New Balenciaga Scholarship Gives Students of Color at Pratt Institute A Free Ride

Following the outcry against racist “blackface” fashion and the lack of diversity in the notoriously white industry, a number of luxury fashion houses have created initiatives to provide opportunities for people of color. Balenciaga, for instance, recently announced a full four-year scholarship that will be awarded to two students of color at Pratt Institute, a university in New York City known for its highly ranked programs in architecture, art, and design.

News of the new scholarship was announced Tuesday night during Pratt’s annual Celebration of the Creative Spirit scholarship benefit, where Demna Gvasalia, creative director of Balenciaga, was honored with the Creative Spirit Award. Although Gvasalia was unable to attend the gala, the luxury brand made a commitment to The Black Alumni of Pratt (BAP) to offer scholarships for students of African and Latinx descent. BAP was established in 1990 to provide scholastic and career opportunities for black and brown students and graduates. The group has raised more than $5 million over the last three decades to help advance students of color looking to pursue higher education in the field of art and design.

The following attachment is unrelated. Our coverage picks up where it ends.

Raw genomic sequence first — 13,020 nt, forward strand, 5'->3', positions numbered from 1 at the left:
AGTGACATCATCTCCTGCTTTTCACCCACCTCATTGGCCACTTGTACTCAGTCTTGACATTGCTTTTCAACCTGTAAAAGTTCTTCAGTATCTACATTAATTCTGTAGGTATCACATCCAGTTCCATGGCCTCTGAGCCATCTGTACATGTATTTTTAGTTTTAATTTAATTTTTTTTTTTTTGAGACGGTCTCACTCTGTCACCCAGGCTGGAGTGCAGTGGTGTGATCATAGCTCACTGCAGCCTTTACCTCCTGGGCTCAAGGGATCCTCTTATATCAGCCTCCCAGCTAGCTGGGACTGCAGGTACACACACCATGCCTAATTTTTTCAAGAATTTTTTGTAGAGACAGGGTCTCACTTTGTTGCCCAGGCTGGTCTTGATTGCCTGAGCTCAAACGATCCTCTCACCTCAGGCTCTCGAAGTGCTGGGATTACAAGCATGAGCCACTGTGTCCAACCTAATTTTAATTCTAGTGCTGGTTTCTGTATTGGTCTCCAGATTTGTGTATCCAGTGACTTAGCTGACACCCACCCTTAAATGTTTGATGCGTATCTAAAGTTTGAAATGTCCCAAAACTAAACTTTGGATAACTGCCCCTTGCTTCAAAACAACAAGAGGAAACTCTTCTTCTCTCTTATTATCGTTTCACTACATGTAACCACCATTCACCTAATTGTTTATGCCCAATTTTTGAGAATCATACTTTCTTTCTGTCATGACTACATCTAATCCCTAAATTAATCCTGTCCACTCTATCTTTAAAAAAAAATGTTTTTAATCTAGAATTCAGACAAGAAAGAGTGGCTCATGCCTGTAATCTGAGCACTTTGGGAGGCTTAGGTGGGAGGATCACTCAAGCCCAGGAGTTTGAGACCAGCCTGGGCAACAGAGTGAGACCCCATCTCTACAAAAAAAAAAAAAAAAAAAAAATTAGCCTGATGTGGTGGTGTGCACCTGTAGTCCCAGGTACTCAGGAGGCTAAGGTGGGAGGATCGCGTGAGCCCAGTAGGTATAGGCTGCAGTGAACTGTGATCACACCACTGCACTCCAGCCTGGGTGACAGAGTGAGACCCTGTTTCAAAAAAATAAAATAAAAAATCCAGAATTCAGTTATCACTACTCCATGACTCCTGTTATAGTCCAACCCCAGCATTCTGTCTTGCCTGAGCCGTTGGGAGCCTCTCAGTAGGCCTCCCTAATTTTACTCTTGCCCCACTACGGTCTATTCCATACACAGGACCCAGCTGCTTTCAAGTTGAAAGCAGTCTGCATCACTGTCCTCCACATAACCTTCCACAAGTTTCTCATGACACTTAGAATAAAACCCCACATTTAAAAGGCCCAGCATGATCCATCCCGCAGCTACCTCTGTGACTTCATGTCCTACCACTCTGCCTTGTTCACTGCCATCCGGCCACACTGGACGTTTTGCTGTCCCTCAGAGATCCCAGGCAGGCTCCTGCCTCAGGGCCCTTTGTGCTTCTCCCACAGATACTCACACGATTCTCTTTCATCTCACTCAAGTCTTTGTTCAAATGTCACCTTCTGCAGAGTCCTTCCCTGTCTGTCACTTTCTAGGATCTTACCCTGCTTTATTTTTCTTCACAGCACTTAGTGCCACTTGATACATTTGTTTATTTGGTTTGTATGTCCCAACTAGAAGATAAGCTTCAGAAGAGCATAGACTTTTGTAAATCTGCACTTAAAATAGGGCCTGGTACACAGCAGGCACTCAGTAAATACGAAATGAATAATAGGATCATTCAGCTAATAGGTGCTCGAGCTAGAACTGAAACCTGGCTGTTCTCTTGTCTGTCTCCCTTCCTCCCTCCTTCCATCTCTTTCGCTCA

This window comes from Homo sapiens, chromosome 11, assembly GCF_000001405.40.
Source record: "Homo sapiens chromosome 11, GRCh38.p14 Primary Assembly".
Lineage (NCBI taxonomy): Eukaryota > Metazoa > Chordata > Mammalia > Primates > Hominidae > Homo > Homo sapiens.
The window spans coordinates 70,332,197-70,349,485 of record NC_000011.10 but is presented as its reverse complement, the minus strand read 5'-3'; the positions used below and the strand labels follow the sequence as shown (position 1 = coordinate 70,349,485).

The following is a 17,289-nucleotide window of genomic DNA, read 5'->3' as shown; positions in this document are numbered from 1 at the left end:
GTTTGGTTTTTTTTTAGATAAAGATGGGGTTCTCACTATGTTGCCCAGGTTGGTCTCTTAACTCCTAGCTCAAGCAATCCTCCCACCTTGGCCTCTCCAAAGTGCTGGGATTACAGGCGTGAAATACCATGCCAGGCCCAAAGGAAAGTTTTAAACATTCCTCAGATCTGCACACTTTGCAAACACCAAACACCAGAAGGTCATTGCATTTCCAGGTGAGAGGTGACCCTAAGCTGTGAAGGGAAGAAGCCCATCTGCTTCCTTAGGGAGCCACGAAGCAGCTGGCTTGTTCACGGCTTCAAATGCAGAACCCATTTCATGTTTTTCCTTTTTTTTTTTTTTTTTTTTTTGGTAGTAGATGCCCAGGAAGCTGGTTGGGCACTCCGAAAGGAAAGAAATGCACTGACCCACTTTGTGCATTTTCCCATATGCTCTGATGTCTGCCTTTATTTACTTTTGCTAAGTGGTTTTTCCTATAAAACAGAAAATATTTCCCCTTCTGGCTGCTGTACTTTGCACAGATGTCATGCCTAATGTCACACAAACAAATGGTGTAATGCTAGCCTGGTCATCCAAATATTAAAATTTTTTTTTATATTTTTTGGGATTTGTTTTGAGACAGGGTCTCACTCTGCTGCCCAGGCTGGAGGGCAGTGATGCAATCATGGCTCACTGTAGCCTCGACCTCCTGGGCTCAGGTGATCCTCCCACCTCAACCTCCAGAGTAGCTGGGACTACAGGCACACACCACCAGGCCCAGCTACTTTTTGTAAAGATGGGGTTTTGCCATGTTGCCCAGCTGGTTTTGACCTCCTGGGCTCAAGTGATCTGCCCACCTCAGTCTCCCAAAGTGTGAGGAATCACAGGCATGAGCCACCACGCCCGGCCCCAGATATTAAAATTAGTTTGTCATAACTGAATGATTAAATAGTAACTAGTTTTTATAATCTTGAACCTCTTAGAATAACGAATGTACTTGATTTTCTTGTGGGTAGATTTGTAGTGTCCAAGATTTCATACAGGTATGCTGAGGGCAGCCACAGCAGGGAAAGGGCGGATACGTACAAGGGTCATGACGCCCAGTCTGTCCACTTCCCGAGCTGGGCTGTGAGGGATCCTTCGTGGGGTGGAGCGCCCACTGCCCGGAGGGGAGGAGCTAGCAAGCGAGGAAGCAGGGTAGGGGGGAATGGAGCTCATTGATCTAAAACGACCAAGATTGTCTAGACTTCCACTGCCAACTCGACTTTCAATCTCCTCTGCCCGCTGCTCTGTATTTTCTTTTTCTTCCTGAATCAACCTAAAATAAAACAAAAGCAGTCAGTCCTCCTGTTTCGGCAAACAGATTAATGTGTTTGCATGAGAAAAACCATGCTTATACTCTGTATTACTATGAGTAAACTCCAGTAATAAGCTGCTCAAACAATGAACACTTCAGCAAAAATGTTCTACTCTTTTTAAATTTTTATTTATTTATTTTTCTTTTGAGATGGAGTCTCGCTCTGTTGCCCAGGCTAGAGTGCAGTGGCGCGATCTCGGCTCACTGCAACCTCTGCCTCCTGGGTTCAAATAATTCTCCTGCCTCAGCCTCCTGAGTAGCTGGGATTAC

Balenciaga is one of several major fashion labels taking steps to remedy the lack of diversity in the fashion industry. Earlier this year, Prada tapped director Ava DuVernay and artist/activist Theaster Gates to co-chair the newly formed Prada Diversity and Inclusion Advisory Council, which aims to elevate voices of color within the company and the fashion world-at-large. Prada created the council in response to a firestorm of controversy that erupted over its monkey-faced keychains that many saw as a mocking blackface design. Likewise, Gucci faced backlash over its balaclavas sweaters, which critics said resembled racist imagery of the black Sambo caricature. Since the scandal, the high fashion house unveiled a multi-faceted diversity and inclusivity effort that includes hiring their first Global Director for Diversity and Inclusion, a multicultural design scholarship program to train and hire underrepresented groups of talent, and an employee sensitivity training to increase cultural awareness.